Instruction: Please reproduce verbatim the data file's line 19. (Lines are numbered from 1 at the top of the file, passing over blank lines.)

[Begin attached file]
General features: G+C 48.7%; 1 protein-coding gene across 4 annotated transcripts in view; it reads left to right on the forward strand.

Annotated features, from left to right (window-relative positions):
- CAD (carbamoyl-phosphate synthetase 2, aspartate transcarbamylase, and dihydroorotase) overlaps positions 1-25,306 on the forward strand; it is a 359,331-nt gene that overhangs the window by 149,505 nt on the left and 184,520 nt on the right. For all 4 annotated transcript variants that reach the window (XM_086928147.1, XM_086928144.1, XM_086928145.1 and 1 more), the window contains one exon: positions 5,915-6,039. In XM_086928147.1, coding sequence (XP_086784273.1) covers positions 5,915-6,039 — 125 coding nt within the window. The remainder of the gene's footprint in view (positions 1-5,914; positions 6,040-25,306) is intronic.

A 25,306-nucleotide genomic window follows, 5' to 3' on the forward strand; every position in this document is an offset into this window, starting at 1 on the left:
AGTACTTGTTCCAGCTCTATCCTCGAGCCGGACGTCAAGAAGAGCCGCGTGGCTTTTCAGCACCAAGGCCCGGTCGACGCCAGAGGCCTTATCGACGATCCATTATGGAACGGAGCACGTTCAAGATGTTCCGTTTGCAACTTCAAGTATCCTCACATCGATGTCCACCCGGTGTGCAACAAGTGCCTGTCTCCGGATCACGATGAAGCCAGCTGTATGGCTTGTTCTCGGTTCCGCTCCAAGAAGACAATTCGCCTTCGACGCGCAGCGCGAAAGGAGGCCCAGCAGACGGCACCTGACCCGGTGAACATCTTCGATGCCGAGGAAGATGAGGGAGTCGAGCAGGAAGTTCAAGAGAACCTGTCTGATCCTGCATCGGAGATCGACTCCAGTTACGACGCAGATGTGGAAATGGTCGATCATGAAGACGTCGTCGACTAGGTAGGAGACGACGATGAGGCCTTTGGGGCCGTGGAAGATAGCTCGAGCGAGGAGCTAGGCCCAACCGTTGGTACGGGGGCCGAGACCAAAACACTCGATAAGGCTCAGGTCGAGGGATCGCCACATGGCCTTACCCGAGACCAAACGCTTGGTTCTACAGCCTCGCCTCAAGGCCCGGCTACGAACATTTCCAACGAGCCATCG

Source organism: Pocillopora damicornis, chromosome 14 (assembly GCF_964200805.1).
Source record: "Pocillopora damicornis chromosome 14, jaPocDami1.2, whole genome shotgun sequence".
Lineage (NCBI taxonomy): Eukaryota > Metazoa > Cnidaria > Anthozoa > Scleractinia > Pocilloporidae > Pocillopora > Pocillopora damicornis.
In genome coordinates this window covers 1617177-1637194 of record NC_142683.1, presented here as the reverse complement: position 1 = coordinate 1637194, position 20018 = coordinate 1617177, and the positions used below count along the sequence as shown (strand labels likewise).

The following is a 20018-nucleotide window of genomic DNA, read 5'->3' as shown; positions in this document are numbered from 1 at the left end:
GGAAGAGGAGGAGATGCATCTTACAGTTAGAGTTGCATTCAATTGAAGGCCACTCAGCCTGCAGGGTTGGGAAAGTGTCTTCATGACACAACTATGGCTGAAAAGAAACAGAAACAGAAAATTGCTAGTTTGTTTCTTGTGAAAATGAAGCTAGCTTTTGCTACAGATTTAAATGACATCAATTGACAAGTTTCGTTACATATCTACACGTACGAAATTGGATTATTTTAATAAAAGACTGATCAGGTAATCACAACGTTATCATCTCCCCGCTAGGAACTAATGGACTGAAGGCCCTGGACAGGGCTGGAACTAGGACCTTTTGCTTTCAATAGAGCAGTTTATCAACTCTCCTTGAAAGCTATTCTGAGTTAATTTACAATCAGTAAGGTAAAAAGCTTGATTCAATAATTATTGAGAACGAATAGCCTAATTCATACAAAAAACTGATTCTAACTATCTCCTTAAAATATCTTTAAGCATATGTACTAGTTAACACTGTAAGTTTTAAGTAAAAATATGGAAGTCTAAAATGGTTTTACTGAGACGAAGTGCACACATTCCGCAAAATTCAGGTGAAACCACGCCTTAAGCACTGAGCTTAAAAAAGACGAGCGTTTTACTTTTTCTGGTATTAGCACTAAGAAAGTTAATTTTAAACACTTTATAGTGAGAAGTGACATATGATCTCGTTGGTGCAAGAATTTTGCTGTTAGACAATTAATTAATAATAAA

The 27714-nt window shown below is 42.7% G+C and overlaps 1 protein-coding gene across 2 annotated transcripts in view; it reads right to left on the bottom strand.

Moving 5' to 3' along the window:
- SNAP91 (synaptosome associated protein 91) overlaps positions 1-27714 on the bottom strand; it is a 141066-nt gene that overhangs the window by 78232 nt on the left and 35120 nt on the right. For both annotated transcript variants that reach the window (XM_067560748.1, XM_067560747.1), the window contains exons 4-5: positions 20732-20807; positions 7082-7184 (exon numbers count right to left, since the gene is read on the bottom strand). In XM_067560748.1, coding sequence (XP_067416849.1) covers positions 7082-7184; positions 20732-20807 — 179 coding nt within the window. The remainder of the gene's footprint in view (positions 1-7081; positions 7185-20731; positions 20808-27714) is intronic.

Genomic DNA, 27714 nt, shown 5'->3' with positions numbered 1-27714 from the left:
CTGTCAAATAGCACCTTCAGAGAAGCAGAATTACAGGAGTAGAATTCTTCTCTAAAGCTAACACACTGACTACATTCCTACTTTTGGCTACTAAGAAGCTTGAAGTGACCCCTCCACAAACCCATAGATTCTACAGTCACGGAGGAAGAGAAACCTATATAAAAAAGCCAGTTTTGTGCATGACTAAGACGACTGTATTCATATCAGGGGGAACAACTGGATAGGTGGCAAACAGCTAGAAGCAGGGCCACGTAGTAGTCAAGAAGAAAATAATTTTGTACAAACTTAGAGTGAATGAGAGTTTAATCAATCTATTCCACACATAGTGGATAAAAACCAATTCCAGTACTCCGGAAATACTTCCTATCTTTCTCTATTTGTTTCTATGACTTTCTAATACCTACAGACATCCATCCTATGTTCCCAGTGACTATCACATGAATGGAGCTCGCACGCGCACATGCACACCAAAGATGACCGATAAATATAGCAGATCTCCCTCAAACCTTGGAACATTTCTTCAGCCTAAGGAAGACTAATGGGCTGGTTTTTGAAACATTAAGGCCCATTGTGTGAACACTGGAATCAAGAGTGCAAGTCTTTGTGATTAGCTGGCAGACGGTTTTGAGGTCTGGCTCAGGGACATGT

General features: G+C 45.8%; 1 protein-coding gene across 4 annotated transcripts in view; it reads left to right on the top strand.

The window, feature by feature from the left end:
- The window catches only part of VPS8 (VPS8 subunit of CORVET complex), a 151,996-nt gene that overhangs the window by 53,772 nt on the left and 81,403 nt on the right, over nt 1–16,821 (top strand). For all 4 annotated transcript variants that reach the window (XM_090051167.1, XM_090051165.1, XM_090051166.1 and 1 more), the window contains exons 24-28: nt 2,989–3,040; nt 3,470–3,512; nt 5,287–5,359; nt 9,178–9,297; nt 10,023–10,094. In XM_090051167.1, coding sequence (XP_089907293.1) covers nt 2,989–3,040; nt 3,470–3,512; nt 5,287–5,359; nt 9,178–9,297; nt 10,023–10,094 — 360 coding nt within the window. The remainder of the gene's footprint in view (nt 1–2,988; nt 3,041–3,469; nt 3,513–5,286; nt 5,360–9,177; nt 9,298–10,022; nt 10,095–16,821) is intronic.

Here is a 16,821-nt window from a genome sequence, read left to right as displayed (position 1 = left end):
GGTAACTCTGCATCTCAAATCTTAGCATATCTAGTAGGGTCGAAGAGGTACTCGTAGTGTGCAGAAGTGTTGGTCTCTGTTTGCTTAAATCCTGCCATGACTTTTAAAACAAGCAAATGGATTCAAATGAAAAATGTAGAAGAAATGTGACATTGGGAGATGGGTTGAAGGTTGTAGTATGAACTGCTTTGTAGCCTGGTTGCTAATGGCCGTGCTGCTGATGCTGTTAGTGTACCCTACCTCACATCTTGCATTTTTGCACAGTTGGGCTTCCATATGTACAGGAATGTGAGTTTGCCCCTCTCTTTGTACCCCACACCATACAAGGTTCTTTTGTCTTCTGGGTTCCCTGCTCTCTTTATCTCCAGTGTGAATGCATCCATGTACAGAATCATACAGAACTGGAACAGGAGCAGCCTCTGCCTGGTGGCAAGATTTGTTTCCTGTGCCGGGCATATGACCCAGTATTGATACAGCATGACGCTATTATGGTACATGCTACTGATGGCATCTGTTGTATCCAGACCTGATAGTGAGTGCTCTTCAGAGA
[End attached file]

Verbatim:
- The window catches only part of VPS8 (VPS8 subunit of CORVET complex), a 151,996-nt gene that overhangs the window by 53,772 nt on the left and 81,403 nt on the right, over nt 1–16,821 (top strand). For all 4 annotated transcript variants that reach the window (XM_090051167.1, XM_090051165.1, XM_090051166.1 and 1 more), the window contains exons 24-28: nt 2,989–3,040; nt 3,470–3,512; nt 5,287–5,359; nt 9,178–9,297; nt 10,023–10,094. In XM_090051167.1, coding sequence (XP_089907293.1) covers nt 2,989–3,040; nt 3,470–3,512; nt 5,287–5,359; nt 9,178–9,297; nt 10,023–10,094 — 360 coding nt within the window. The remainder of the gene's footprint in view (nt 1–2,988; nt 3,041–3,469; nt 3,513–5,286; nt 5,360–9,177; nt 9,298–10,022; nt 10,095–16,821) is intronic.